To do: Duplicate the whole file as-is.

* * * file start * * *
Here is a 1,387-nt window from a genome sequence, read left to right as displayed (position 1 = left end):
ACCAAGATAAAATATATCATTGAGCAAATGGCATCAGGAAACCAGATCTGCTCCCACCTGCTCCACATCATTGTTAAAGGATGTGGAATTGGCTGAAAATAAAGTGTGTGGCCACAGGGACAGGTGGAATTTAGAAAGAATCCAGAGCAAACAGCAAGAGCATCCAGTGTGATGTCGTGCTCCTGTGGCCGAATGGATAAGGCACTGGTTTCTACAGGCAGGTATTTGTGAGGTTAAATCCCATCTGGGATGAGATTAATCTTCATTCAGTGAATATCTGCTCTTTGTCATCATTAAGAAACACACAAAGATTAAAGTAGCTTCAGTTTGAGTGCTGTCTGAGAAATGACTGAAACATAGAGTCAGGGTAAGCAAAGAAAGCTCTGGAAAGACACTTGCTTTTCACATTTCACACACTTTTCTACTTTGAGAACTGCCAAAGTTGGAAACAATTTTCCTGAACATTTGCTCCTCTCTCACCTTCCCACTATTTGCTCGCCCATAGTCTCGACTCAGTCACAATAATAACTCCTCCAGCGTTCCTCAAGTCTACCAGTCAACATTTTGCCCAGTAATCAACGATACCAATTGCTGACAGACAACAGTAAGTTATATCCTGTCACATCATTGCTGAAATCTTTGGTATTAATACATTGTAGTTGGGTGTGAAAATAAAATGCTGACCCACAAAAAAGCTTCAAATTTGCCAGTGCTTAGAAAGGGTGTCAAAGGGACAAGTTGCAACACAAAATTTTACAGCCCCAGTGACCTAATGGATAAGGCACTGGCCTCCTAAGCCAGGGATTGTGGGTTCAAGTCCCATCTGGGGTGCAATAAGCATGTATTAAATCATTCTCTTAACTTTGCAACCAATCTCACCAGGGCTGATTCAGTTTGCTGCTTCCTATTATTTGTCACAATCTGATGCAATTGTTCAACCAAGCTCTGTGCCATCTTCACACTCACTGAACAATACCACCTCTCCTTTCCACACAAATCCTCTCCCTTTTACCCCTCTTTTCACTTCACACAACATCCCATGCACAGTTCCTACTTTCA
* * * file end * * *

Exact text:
Here is a 1,387-nt window from a genome sequence, read left to right as displayed (position 1 = left end):
ACCAAGATAAAATATATCATTGAGCAAATGGCATCAGGAAACCAGATCTGCTCCCACCTGCTCCACATCATTGTTAAAGGATGTGGAATTGGCTGAAAATAAAGTGTGTGGCCACAGGGACAGGTGGAATTTAGAAAGAATCCAGAGCAAACAGCAAGAGCATCCAGTGTGATGTCGTGCTCCTGTGGCCGAATGGATAAGGCACTGGTTTCTACAGGCAGGTATTTGTGAGGTTAAATCCCATCTGGGATGAGATTAATCTTCATTCAGTGAATATCTGCTCTTTGTCATCATTAAGAAACACACAAAGATTAAAGTAGCTTCAGTTTGAGTGCTGTCTGAGAAATGACTGAAACATAGAGTCAGGGTAAGCAAAGAAAGCTCTGGAAAGACACTTGCTTTTCACATTTCACACACTTTTCTACTTTGAGAACTGCCAAAGTTGGAAACAATTTTCCTGAACATTTGCTCCTCTCTCACCTTCCCACTATTTGCTCGCCCATAGTCTCGACTCAGTCACAATAATAACTCCTCCAGCGTTCCTCAAGTCTACCAGTCAACATTTTGCCCAGTAATCAACGATACCAATTGCTGACAGACAACAGTAAGTTATATCCTGTCACATCATTGCTGAAATCTTTGGTATTAATACATTGTAGTTGGGTGTGAAAATAAAATGCTGACCCACAAAAAAGCTTCAAATTTGCCAGTGCTTAGAAAGGGTGTCAAAGGGACAAGTTGCAACACAAAATTTTACAGCCCCAGTGACCTAATGGATAAGGCACTGGCCTCCTAAGCCAGGGATTGTGGGTTCAAGTCCCATCTGGGGTGCAATAAGCATGTATTAAATCATTCTCTTAACTTTGCAACCAATCTCACCAGGGCTGATTCAGTTTGCTGCTTCCTATTATTTGTCACAATCTGATGCAATTGTTCAACCAAGCTCTGTGCCATCTTCACACTCACTGAACAATACCACCTCTCCTTTCCACACAAATCCTCTCCCTTTTACCCCTCTTTTCACTTCACACAACATCCCATGCACAGTTCCTACTTTCA